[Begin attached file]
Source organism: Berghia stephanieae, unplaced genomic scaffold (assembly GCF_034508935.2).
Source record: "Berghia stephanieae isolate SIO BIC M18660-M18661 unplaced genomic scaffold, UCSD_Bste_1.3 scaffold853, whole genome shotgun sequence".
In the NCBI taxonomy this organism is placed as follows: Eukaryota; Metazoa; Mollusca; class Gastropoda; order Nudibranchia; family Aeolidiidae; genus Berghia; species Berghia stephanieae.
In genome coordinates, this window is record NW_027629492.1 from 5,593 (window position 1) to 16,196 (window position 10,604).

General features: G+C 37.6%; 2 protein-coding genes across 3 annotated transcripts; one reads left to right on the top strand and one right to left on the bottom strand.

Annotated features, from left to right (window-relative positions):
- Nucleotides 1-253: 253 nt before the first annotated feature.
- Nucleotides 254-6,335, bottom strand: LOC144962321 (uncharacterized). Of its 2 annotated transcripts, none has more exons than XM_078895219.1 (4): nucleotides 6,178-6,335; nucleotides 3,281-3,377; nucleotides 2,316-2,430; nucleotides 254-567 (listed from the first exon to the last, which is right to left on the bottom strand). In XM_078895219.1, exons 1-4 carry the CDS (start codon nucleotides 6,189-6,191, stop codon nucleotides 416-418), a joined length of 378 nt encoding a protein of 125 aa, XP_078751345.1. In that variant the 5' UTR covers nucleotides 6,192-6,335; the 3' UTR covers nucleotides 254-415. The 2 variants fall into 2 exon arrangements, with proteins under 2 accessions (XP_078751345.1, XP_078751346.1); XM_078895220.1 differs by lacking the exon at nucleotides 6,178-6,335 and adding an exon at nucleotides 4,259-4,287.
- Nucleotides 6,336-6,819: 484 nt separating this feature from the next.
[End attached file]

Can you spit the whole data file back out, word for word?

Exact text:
Source organism: Berghia stephanieae, unplaced genomic scaffold (assembly GCF_034508935.2).
Source record: "Berghia stephanieae isolate SIO BIC M18660-M18661 unplaced genomic scaffold, UCSD_Bste_1.3 scaffold853, whole genome shotgun sequence".
In the NCBI taxonomy this organism is placed as follows: Eukaryota; Metazoa; Mollusca; class Gastropoda; order Nudibranchia; family Aeolidiidae; genus Berghia; species Berghia stephanieae.
In genome coordinates, this window is record NW_027629492.1 from 5,593 (window position 1) to 16,196 (window position 10,604).

General features: G+C 37.6%; 2 protein-coding genes across 3 annotated transcripts; one reads left to right on the top strand and one right to left on the bottom strand.

Annotated features, from left to right (window-relative positions):
- Nucleotides 1-253: 253 nt before the first annotated feature.
- Nucleotides 254-6,335, bottom strand: LOC144962321 (uncharacterized). Of its 2 annotated transcripts, none has more exons than XM_078895219.1 (4): nucleotides 6,178-6,335; nucleotides 3,281-3,377; nucleotides 2,316-2,430; nucleotides 254-567 (listed from the first exon to the last, which is right to left on the bottom strand). In XM_078895219.1, exons 1-4 carry the CDS (start codon nucleotides 6,189-6,191, stop codon nucleotides 416-418), a joined length of 378 nt encoding a protein of 125 aa, XP_078751345.1. In that variant the 5' UTR covers nucleotides 6,192-6,335; the 3' UTR covers nucleotides 254-415. The 2 variants fall into 2 exon arrangements, with proteins under 2 accessions (XP_078751345.1, XP_078751346.1); XM_078895220.1 differs by lacking the exon at nucleotides 6,178-6,335 and adding an exon at nucleotides 4,259-4,287.
- Nucleotides 6,336-6,819: 484 nt separating this feature from the next.